Due to the initial shortage of legal dried cannabis in the early months of legalization, retail expansion was limited in Ontario and Vancouver with only 24 and 20 legal dispensaries open respectively.13,14 As a result, producers were not able to keep up with the increasing demand for dried cannabis following legalization. More than 85% of the legal cannabis supply are unfinished raw materials that have not yet been processed, packaged, or made ready to sell. Canada’s overall unfinished inventory for 2019 was 328,000 kilograms, 24 times more than the total sales of 13,000 kilograms in August of the same year.15 Furthermore, according to the Cannabis Council of Canada, some of that inventory may never be ready to sell due to contamination or microbial risk and pesticides. In addition, Canadian regulatory laws overseeing cannabis, do not allow licensed producers to sell that product nor require them to immediately destroy it. Consequently, legal cannabis production in Canada has been exceeding demand and the sheer cost of producing cannabis is causing a deficit for legal producers. Legal sales are only satisfying a small fraction of the demand which is primarily being met by black markets. The overall demand for dried cannabis including both legal and illegal sales have been almost 56,000 kilograms per month. In April 2019, only 9,000 kilograms were sold on the legal market, leaving the black market to satisfy the remaining 43,000 kilograms of demand for dried cannabis.16 Ultimately, the major issue with the legalization of cannabis in Canada has been its inability to establish a proper retail infrastructure and business cycle to maintain proper supply chain operations.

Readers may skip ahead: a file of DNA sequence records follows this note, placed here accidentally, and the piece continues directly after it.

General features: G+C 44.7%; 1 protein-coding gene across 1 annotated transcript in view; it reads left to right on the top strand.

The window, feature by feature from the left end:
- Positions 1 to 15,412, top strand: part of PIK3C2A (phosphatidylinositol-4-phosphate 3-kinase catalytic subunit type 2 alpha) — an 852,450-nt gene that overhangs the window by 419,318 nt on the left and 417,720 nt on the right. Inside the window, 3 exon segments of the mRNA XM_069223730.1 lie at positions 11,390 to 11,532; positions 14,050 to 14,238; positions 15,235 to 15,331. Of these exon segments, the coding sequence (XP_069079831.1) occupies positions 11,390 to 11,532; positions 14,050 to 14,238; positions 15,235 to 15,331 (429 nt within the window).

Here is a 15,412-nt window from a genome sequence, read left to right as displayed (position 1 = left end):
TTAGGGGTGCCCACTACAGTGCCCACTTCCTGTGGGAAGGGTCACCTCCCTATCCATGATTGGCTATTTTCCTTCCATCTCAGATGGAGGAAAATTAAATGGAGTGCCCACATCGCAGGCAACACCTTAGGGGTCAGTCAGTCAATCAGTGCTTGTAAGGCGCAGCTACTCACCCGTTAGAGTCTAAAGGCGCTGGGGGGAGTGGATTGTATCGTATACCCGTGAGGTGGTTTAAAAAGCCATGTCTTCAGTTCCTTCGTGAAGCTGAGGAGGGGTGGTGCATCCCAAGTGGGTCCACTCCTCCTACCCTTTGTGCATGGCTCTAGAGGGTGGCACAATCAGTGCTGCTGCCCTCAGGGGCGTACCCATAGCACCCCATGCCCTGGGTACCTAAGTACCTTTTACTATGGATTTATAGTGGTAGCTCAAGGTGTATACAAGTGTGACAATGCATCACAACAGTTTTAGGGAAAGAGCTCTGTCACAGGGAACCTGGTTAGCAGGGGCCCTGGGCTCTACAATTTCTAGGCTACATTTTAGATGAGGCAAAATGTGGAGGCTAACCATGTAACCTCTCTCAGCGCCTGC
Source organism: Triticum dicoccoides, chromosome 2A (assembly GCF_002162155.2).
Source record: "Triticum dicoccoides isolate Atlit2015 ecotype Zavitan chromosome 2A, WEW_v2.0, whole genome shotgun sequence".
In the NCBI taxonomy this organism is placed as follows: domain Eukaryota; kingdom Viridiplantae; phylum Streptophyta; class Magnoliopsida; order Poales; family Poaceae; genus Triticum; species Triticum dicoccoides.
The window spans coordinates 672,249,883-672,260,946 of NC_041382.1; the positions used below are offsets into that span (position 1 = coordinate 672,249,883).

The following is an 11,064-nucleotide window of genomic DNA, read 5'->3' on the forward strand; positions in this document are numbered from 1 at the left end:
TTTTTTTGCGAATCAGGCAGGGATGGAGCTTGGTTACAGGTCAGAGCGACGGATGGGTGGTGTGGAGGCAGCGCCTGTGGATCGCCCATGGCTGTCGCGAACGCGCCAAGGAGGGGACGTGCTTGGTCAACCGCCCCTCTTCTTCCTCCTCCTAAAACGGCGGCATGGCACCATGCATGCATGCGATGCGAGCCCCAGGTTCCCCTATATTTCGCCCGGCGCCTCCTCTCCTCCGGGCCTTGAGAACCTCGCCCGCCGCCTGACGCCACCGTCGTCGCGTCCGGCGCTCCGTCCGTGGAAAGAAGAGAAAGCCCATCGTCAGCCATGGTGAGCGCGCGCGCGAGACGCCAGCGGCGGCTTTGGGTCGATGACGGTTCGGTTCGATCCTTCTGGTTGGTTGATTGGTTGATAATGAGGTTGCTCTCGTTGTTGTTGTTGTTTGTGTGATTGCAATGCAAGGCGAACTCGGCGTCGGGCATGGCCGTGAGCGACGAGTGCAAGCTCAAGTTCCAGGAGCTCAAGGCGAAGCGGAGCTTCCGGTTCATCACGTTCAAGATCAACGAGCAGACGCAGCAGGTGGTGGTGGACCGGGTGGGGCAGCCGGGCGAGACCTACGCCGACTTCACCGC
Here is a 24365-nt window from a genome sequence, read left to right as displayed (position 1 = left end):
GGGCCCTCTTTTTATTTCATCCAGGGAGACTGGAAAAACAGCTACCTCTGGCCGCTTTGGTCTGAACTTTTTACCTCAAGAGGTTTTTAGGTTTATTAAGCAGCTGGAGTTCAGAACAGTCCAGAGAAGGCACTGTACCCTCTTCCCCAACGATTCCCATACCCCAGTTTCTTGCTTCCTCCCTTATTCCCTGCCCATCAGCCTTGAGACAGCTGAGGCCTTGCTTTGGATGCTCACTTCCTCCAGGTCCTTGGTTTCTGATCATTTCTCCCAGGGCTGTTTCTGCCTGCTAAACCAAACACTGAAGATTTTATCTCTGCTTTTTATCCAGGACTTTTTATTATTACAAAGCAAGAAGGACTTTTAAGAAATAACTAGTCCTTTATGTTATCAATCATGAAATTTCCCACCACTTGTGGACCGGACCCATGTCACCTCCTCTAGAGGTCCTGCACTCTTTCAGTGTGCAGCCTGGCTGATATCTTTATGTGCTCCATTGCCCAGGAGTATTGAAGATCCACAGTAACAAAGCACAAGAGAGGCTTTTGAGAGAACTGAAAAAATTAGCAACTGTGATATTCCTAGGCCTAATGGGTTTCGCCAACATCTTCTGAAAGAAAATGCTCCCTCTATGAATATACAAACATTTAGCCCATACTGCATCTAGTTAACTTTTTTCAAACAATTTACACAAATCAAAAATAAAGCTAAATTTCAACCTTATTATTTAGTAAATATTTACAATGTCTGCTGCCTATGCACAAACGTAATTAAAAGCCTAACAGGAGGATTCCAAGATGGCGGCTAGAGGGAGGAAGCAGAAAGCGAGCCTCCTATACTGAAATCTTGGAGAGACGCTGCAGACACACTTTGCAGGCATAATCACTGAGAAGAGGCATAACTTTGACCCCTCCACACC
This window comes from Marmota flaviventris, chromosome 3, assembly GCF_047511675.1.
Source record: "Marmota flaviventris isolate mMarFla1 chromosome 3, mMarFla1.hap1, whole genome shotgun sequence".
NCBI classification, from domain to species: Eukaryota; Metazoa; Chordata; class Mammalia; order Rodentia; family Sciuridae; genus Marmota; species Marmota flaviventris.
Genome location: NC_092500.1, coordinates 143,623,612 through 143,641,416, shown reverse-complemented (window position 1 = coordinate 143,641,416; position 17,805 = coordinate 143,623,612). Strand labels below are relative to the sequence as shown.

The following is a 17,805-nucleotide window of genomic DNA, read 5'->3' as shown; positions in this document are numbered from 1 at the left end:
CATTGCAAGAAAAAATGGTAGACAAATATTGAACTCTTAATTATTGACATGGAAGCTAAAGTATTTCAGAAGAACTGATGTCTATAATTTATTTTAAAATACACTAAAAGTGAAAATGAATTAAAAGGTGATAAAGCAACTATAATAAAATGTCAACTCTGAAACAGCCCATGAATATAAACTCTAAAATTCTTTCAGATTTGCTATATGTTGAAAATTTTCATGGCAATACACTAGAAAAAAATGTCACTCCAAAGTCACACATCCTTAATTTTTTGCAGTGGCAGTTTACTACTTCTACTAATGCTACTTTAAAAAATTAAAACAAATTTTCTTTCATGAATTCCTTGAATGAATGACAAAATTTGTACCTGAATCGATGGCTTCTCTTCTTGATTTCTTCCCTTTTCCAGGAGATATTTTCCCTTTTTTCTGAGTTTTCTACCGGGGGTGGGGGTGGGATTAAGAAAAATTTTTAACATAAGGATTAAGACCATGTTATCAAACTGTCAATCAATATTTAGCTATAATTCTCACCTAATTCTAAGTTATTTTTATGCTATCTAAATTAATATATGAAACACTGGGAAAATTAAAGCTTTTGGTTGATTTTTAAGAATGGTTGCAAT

The lack of retail opportunities, combined with regulations and cost, make it very difficult for the legal market to compete with the black market. The next step for legalization is to change governmental policies, regulations and underlying framework. Currently, small businesses who are legally growing and selling cannabis are struggling due to a number of strict regulations that they must follow allowing for a disadvantageous business model which simply does not work. For example, the government has set strict regulations and standards on cannabis to ensure the safety of consumers and the environment. However these regulations have been driving out smaller cannabis farmers since the black market has been undercutting the legal market by setting their prices so low to drive out their competitors, creating barriers to entry for new legal competitors. The legalization of cannabis has lowered prices while the cost of processing the plant has remained the same, further contributing to the higher costs for small farmers to maintain their business. In order to support smaller cannabis growers, the government should emphasize more regular inspections instead of a lengthy and expensive upfront licensing process. This would make it easier for small farmers to continue to maintain their business and increase their profits rather than only benefitting larger corporations.17